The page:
Cost: Similar to boosting posts, the cost is up to you; however you’ll have to choose between a daily or a lifetime budget, depending on the ad campaign you’re running. You’ll also have to choose to bid for cost-per-thousand impressions or cost-per-click, but you’ll only pay for the clicks or impressions you receive, up to your budgeted amount.
Twitter Lead Generation Cards
Twitter's best paid promotional opportunity for B2B companies is Lead Generation Cards, which allow you to do just that – generate more leads on Twitter. When a user on Twitter clicks on your tweet, it expands into a full “card” and allows users to submit their information to you by simply clicking a button, without ever having to leave the page. Plus, according to @TwitterSmallBiz, tweets with a Card have 43% higher click-through compared to tweets with just a plain URL. Take a look for yourself and note which tweet stands out more to you:
Lead Generation Cards
Pros: Lead Generation Cards act as a call to action on your tweet, giving it the full functionality to attract more converters to your content. While Lead Generation Cards are essentially working to accomplish the same thing as simply tweeting out a link to your landing page, they have a certain aesthetic appeal that will undeniably draw more eyes in on your content.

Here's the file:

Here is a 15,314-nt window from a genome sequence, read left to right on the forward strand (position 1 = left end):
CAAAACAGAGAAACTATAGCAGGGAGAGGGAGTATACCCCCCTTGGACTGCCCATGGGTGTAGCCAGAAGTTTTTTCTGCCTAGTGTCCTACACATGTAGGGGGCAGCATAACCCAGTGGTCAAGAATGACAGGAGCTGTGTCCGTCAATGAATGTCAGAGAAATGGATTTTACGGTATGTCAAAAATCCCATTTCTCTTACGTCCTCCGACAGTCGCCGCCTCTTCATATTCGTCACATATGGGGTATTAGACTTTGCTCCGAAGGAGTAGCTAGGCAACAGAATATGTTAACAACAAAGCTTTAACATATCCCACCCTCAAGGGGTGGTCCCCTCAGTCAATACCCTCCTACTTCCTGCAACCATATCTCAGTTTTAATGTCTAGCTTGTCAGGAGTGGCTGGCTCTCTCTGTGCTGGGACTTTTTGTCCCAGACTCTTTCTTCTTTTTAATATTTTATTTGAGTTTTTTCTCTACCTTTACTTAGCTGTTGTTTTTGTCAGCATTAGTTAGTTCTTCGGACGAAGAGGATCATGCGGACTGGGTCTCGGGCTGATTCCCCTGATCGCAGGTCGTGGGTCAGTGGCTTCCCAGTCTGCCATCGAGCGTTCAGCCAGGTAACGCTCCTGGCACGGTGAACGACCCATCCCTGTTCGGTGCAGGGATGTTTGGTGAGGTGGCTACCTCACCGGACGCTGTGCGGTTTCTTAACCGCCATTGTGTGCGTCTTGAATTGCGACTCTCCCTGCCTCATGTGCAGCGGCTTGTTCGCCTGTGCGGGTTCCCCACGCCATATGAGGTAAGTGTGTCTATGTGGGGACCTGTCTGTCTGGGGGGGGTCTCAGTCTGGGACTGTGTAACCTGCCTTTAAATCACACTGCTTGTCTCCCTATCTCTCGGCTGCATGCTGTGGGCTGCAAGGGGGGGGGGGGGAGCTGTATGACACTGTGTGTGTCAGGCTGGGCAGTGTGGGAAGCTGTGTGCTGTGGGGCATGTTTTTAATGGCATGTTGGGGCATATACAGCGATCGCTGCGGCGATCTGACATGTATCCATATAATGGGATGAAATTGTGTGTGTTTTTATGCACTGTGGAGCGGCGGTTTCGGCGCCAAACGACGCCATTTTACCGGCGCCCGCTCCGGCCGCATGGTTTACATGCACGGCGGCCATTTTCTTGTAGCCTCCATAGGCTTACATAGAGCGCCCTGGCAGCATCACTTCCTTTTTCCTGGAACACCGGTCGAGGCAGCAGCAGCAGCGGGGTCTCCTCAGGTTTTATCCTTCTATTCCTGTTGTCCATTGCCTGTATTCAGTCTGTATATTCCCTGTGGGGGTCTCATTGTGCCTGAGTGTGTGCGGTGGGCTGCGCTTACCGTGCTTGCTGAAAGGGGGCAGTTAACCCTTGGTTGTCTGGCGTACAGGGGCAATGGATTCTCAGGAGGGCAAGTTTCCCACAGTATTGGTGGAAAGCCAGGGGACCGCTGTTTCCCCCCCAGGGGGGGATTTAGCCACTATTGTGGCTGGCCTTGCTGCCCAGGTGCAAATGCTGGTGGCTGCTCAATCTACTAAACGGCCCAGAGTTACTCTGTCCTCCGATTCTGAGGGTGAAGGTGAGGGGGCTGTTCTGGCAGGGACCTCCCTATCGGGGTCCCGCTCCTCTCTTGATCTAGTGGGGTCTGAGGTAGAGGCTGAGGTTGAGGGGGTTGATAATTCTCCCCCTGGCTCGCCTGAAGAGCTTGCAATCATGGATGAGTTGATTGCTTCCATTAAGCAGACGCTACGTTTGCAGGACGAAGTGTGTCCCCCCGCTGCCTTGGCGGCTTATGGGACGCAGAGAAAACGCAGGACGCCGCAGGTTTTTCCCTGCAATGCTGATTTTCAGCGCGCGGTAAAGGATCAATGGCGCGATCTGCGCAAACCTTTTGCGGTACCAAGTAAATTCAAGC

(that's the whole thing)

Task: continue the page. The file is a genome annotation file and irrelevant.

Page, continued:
Cons: As is the way of Twitter, there are limitations in terms of number of characters allowed. It can be tricky to get a clear, compelling point across that in just 140 characters. The bidding and auction of promoted tweets for Lead Generation Cards can cause some confusion if you’re just getting started, but Twitter does feature a helpful FAQ/troubleshooting section.
Cost: Lead Generation Cards work hand-in-hand with promoted tweets, and the good news is that there’s no extra cost associated with Lead Generation Cards, other than the cost to promote the tweet. Simply set the bid that you’re comfortable with (a minimum of $0.01 per engagement) and your tweet will be in an auction each time it’s eligible to appear.